The first vestiges of summer emerged throughout the parcel of land affectionately known as 'Lovers' Common.' Trees and wildflowers grew unchecked save for periodic mowing, and branches hung low over the wooden benches lining the path that slithered through the landscape. Aside from the hum of vehicles passing through a nearby intersection, the place had an eerie feeling of isolation from the outside world.

Perhaps it was this feeling that attracted students looking for the occasional midnight rendezvous. Of course the Academy had policies against that sort of thing, but teenagers in the throes of adolescent puppy love rarely gave rules and regulations much thought. The only thing of importance was finding a secluded place to indulge themselves. For that, Lovers' Common was perfect. Staff members rarely visited the area, and when they did, it was generally for a lunch break and always during daylight hours.

Now, the sun dipped toward the horizon and bathed the scenery in garnet-hued rays. Not many people remained, and most of those who did had begun making their way back to civilization. Soon, the curfew bells would sound, and anyone caught out after hours was sentenced to a month of hard time scrubbing floors, picking up trash, and scraping gum off the undersides of tables. It was far less pleasant than it sounded.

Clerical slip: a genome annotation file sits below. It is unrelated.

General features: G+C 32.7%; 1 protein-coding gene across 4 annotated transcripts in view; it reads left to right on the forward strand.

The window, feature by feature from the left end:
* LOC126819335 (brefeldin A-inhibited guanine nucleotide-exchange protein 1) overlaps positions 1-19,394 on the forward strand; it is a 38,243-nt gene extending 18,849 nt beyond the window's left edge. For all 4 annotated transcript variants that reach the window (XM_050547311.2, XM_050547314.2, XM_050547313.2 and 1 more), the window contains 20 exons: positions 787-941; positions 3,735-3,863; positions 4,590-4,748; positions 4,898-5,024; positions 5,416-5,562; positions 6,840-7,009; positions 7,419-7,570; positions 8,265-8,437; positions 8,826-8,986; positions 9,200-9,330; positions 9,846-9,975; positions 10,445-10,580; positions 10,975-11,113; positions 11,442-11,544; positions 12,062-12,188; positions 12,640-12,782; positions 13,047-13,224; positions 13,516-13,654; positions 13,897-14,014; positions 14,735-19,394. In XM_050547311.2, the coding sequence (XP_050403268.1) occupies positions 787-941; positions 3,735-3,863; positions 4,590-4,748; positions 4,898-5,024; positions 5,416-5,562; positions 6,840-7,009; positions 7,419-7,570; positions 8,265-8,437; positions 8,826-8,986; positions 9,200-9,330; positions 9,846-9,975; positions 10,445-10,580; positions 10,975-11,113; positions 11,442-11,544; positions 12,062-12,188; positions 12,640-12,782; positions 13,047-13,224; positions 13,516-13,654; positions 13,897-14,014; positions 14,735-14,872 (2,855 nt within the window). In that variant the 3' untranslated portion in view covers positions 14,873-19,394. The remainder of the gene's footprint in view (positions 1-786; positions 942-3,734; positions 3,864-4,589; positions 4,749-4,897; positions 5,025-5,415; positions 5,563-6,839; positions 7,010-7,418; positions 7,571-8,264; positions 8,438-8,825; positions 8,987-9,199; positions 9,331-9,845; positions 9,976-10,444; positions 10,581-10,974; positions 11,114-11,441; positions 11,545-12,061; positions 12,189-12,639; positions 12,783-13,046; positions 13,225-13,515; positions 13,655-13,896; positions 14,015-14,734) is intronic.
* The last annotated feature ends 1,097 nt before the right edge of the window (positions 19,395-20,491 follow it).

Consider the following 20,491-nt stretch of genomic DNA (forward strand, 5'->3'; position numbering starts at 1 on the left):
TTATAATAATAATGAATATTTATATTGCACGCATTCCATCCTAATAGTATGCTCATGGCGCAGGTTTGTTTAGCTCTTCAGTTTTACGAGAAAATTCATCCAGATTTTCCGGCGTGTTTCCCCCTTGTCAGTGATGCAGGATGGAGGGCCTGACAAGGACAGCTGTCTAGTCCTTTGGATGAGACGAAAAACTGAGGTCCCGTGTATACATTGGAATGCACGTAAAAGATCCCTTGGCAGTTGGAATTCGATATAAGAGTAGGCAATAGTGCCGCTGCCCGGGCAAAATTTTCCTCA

One person showed no sign of leaving. The boy, no more than sixteen, sat staring into oblivion as a gentle breeze tousled his dark hair. He wondered what it would be like to have one of those romantic midnight encounters, to sneak out of the dorms and know someone was waiting for him right there on that very bench, the familiar combination of hunger and need blazing in their eyes…

…but the thought turned bitter in his mind. Those things could happen for other people, but not him. Not here, at least, and not anytime soon.

He looked at his wristwatch.

Sure, he was here to meet someone - someone who should have been here by now - but romance wasn't on his agenda. Because he was here to meet a girl.

Brooks Bradley just happened to be…batting for the other team.

A little light in the loafers.

A pansy.

A faggot.

His entire body cringed.

No matter how well he kept it hidden, constant fear of discovery plagued him. It wasn't shame that silenced him; rather, it was a fear for his own well-being. Already, his vocal inflections and mannerisms betrayed him, which gave way to ruthless taunting and torment by his peers. They came up with such lovable (if not original) nicknames as 'Butt Pirate,' 'Pole Smoker,' and his personal favorite, 'Cadet Creampuff.' If they knew the truth? He shuddered to think what horrors might befall him. Better to keep quiet than to open his mouth and suffer a world of hurt.

He threw another impatient glance at his watch and sighed. For three years, his nightly ritual included meeting Simony Knox at Lovers' Common and hiking amongst the trees until dusk. They poured their hearts out and complained about one damned thing or another, but they were always there for each other. Lately though, she had been arriving later and later, and now, she might stand him up completely.

The sun disappeared past the horizon, leaving behind only residual light. Dusk was upon him and Simony was nowhere to be found. If Brooks lingered much longer, he would risk incurring the wrath of the Academy, and scraping the undersides of the Mess Hall tables was not his idea of a good time.